The FMU Patriot Players hosted the third annual 24- hour play festival in which students write, cast, rehearse and perform original plays all in the span of one day.
The event kicked off at 7:30 p.m. on Friday, Feb. 24. At this time, the four students who had previously volunteered to be playwrights were given the theme for this year’s festival: teenagers and technology. Each playwright was given a director and stage manager. Then, volunteer actors auditioned. After the auditions, the playwrights, directors and stage managers decided who they wanted and deliberated until each team had the necessary actors.
Mitchell Aldaco, a senior English liberal arts major and one of the playwrights, joked about the actor selection process.
“We fought for them,” Aldaco said. “There were steel chairs. We kicked some balls in.”
From this point, writers were free to begin writing original 10-minute plays that were in some way related to the theme.
At 7:30 a.m. Saturday morning playwrights who had been writing through the night turned their newly created plays over to the students that were directing the play. Actors and directors were given 12 hours to memorize and rehearse the play.
The plays were performed on Saturday at 7:30 p.m. in the Kassab Recital Hall in the Hyman Fine Arts Center.
The first play performed was titled “San Francisco Rest Stop,” written by Dani Isgett, a sophomore business marketing major. The play was about a son dealing with issues with his father. “Worth” was the second play and was written by Aldaco.
“Worth” portrayed the internal emotions of overcoming past experiences and giving a new relationship a try.
Christina Xan, a senior English liberal arts major, wrote the third play titled “Carousel.” This play was about a girl making one last phone call to her long-time boyfriend before taking her own life.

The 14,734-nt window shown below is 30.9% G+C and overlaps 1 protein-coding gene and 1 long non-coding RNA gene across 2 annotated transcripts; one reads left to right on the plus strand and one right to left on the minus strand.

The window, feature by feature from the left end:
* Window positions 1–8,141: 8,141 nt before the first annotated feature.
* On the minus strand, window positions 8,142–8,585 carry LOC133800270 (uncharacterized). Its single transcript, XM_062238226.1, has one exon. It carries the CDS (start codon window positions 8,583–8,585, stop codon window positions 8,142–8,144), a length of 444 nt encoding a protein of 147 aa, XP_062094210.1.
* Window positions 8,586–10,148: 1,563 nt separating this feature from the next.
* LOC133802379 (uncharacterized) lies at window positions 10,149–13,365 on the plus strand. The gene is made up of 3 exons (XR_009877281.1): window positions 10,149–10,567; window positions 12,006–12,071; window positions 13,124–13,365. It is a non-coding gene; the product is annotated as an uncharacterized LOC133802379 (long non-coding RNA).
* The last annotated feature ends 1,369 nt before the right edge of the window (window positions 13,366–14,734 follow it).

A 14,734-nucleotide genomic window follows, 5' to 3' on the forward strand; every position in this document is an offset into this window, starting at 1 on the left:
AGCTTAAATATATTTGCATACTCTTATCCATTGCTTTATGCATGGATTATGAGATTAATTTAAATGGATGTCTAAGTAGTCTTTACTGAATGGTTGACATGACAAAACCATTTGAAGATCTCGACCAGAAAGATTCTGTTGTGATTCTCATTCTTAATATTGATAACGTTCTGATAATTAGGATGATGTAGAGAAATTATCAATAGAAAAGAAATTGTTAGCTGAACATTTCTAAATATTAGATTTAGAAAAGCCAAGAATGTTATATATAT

“Carousel” was directed by Abby Greenwood, who is 13-years-old and attends Trinity-Byrnes Collegiate School. She directed a play last year as well.
“This was my third time, and it was frantic and crazy but was really fun,” Greenwood said. “I was pleased with the play I got because, at 13, no one takes you seriously, and doing a crazy serious play that deals with suicide is going to look really good and is good experience.”
The last play was called “Like Us” and was written by Rebecca Prohaska, a senior theatre major. “Like Us” portrayed a girl in therapy coming to the realization that she killed her abusive father.
After having his play performed not even a full day after writing it, Aldaco said he was pleased with the end result.
On the other hand, the actors had to memorize the written script they were given in 12 hours. Joy Price, junior early childhood education major and one of the actors in “Worth,” said she had fun acting.
“When I got the script and I stared reading it, I was like, ‘Wow, this is amazing, and it’s a really good story,’” Price said. “I was very intimidated by the vast amount of words, but, at the same time, I was flattered that he thought I could handle this.”
After the performance of all four plays, there was a talk back portion, where directors were able to discuss their processes of bringing the plays from paper to stage in so little time.
Jaylin Suther, senior psychology major and audience member at the play festival, expressed appreciation for the work and the complete performance.
“They were great considering the time constraints they had,” Suther said. “They couldn’t have done it any better. The theme of teens and technology, I think it really drove home things that the audience was able to relate to.”